One who is enslaved by or addicted to an alcoholic beverage in any quantity would meet the definition of an alcoholic:
Alcoholism is not a matter of how much or how often one drinks. Some people need just one or two drinks to be out of control, while there are alcoholics who take many drinks and do not seem drunk. Alcoholism shows itself in different ways in different individuals, but dependency is a common factor.[vii]
Certainly no rational person would affirm that a practicing alcoholic could serve in the office of a deacon.
Being enslaved by or addicted to wine is certainly not Scriptural, regardless of the quantity in which one consumes it. Being enslaved or addicted to almost anything is sinful. As Christ said, “No man can serve two masters” (Matthew 6:24), meaning a man must serve God and God alone. Paul reminded the Corinthians, “All things are lawful unto me, but all things are not expedient: all things are lawful for me, but I will not be brought under the power of any” (1 Corinthians 6:12, emphasis LM). The only addiction the Bible commends is addiction to the word of the Lord and to well-doing in His service (Psalm 119:131, 147-148; 1 Corinthians 16:15; Romans 12:13).
The difference between being “given to wine”
and being “given to much wine”
has nothing to do with the quantity of wine; it is merely a different way of expressing the quality of man. “Much” is used to heighten the emphasis on not being controlled by wine.[viii]
One should not be able to say of a deacon or elder, neither of an older woman nor any Christian, that he is “given to wine”—in any quantity.
The five arguments for social drinking that this series has considered do not stand up under careful Biblical examination. There are other quibbles brought forth by those who claim that social drinking harmonizes with Christian living, but suffice it to say that such quibbles will not hold water either. The fallacy of “social” drinking begins with this very designation—drinking is a serious social problem, not a social answer. Drunkenness is roundly condemned by Scripture, and the faithful child of God will never begin that process of becoming drunk (Proverbs 23:31; Ephesians 5:18).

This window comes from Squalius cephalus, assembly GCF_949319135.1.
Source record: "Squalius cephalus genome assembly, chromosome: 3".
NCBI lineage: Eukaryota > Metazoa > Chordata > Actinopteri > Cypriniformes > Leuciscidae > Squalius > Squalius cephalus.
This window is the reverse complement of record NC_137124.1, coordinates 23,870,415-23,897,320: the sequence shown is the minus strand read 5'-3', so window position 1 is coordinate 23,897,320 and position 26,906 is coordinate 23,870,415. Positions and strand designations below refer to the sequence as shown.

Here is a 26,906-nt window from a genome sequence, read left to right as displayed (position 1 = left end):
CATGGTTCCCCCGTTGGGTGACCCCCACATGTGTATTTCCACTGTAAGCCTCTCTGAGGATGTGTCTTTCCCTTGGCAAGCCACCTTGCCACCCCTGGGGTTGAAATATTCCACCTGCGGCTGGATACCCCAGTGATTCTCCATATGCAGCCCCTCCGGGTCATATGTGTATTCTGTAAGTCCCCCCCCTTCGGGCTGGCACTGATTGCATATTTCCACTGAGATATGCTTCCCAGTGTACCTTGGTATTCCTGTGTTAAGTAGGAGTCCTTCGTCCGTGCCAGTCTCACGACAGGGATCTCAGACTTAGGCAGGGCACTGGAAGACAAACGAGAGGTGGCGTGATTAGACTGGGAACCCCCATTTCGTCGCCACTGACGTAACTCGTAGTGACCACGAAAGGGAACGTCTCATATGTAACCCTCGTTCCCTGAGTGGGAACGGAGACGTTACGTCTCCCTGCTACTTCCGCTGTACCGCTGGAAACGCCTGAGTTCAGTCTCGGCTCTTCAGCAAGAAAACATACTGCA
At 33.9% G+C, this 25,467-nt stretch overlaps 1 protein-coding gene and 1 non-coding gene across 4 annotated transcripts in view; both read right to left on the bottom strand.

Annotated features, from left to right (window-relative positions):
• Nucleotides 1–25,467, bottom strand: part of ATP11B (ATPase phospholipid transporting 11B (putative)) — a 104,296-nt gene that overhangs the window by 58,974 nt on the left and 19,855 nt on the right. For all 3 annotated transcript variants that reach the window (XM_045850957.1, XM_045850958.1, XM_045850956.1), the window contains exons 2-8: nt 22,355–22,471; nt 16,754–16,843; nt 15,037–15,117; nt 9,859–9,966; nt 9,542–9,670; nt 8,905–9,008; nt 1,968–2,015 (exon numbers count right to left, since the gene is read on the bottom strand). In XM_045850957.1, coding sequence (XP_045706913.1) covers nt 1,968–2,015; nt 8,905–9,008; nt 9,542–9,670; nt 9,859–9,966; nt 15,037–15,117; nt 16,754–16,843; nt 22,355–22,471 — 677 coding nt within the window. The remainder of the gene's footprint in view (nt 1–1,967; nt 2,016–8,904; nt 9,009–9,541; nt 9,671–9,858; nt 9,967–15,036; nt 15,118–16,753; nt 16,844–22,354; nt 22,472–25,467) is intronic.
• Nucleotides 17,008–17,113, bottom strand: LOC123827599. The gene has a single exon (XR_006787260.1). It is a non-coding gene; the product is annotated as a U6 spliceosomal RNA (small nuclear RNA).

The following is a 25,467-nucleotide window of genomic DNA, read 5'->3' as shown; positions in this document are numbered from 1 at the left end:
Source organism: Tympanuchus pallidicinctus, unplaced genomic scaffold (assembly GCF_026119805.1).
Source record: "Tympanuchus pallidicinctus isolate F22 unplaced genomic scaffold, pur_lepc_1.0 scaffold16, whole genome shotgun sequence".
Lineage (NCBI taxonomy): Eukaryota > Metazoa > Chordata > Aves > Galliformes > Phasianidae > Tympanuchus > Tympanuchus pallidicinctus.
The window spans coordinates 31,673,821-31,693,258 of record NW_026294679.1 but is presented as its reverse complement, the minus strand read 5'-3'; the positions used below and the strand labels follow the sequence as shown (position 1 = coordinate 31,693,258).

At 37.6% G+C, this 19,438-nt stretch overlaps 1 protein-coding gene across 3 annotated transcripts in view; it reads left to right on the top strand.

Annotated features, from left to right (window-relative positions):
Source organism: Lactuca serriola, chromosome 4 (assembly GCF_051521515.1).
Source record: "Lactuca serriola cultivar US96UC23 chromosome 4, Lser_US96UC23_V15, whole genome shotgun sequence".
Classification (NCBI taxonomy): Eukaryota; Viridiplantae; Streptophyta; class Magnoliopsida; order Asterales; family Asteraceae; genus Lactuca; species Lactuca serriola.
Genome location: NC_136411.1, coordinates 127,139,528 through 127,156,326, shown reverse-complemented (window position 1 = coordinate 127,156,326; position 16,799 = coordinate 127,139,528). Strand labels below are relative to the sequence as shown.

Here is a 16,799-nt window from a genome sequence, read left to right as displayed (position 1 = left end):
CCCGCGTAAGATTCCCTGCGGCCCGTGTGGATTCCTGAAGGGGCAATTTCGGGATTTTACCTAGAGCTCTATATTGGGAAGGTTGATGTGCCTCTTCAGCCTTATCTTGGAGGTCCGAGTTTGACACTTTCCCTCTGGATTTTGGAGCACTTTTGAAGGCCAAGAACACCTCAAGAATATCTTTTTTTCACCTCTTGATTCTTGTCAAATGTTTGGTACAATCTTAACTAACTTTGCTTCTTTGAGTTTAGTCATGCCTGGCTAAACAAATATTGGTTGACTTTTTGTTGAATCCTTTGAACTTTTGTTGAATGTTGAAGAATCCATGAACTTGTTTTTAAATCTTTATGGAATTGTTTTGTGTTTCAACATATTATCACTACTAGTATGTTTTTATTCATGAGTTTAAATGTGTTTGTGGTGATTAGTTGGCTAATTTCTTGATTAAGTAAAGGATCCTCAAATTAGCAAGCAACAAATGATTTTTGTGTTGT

[i] Jerry Moffitt, “Did Jesus Allow or Encourage Social Drinking of Intoxicants?” in Studies in John, ed. Dub McClish (Denton, TX: Valid Publications, 1999), p. 630. See our discussion in the June FCGN regarding “Wine” As It Is Used in the Bible.
[ii] Interviewed by Natasha Mitchell, “The Health Benefits of Frequent, Moderate Drinking Are Exaggerated,” in Alcohol: Opposing Viewpoints (San Diego: Greenhaven Press, 2004), p. 22.
[iv] Charlotte LoBuono, “Doctors Should Not Encourage Their Patients to Use Alcohol,” in Alcohol: Opposing Viewpoints (San Diego: Greenhaven Press, 2004), p. 33.
[v] Paul G. Donohue, “Alcohol Consumption Could Prevent Heart and Eye Disease,” To Your Health, syndicated column, 1998; quoted by Louis Rushmore, Beverage Alcohol (Cameron, WV: Louis Rushmore, 2007 revision), p. 19. Brother Rushmore’s book is highly recommended, and is available free of charge plus actual shipping charges. He may be contacted at 705 Devine St., Winona, MS 38967, or via e-mail at email@example.com.
[vi] ProsechM, in Bauer, Danker, Arndt, and Gingrich, A Greek-English Lexicon of the New Testament and Other Early Christian Literature, 3rd ed. (Chicago: Univ. of Chicago Press, 2000), p. 880.
[vii] Margaret O. Hyde, Alcohol: Uses and Abuses (Hillside, NJ: Enslow Publishers, Inc.), 39.
[viii] George W. Knight III, The Pastoral Epistles, eds. I Howard Marshall and W. Ward Gasque (Grand Rapids, MI: William B. Eerdmans Publishing Company), p. 168.